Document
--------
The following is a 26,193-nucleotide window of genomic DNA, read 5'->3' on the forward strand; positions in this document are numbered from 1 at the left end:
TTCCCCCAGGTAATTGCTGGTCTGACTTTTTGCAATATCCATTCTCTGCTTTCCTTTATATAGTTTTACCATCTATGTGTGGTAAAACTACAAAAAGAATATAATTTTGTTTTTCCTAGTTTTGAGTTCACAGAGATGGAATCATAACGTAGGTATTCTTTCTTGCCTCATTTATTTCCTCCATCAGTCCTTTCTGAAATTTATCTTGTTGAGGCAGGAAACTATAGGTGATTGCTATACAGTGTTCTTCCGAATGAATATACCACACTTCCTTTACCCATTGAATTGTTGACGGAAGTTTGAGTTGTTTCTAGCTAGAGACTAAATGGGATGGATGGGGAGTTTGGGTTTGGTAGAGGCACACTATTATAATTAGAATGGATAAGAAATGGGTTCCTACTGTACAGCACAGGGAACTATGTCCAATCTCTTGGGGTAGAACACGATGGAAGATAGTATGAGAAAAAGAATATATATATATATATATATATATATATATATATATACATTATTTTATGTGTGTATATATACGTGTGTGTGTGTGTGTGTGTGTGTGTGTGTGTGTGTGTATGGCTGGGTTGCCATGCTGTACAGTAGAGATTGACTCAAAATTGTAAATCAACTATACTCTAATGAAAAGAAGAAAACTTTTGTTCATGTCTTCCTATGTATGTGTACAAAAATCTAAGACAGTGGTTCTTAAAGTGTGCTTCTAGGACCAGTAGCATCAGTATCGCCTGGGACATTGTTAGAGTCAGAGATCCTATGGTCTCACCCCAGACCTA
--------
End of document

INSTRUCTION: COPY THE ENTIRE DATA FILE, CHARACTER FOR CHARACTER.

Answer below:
The following is a 26,193-nucleotide window of genomic DNA, read 5'->3' on the forward strand; positions in this document are numbered from 1 at the left end:
TTCCCCCAGGTAATTGCTGGTCTGACTTTTTGCAATATCCATTCTCTGCTTTCCTTTATATAGTTTTACCATCTATGTGTGGTAAAACTACAAAAAGAATATAATTTTGTTTTTCCTAGTTTTGAGTTCACAGAGATGGAATCATAACGTAGGTATTCTTTCTTGCCTCATTTATTTCCTCCATCAGTCCTTTCTGAAATTTATCTTGTTGAGGCAGGAAACTATAGGTGATTGCTATACAGTGTTCTTCCGAATGAATATACCACACTTCCTTTACCCATTGAATTGTTGACGGAAGTTTGAGTTGTTTCTAGCTAGAGACTAAATGGGATGGATGGGGAGTTTGGGTTTGGTAGAGGCACACTATTATAATTAGAATGGATAAGAAATGGGTTCCTACTGTACAGCACAGGGAACTATGTCCAATCTCTTGGGGTAGAACACGATGGAAGATAGTATGAGAAAAAGAATATATATATATATATATATATATATATATATATATACATTATTTTATGTGTGTATATATACGTGTGTGTGTGTGTGTGTGTGTGTGTGTGTGTGTGTGTATGGCTGGGTTGCCATGCTGTACAGTAGAGATTGACTCAAAATTGTAAATCAACTATACTCTAATGAAAAGAAGAAAACTTTTGTTCATGTCTTCCTATGTATGTGTACAAAAATCTAAGACAGTGGTTCTTAAAGTGTGCTTCTAGGACCAGTAGCATCAGTATCGCCTGGGACATTGTTAGAGTCAGAGATCCTATGGTCTCACCCCAGACCTA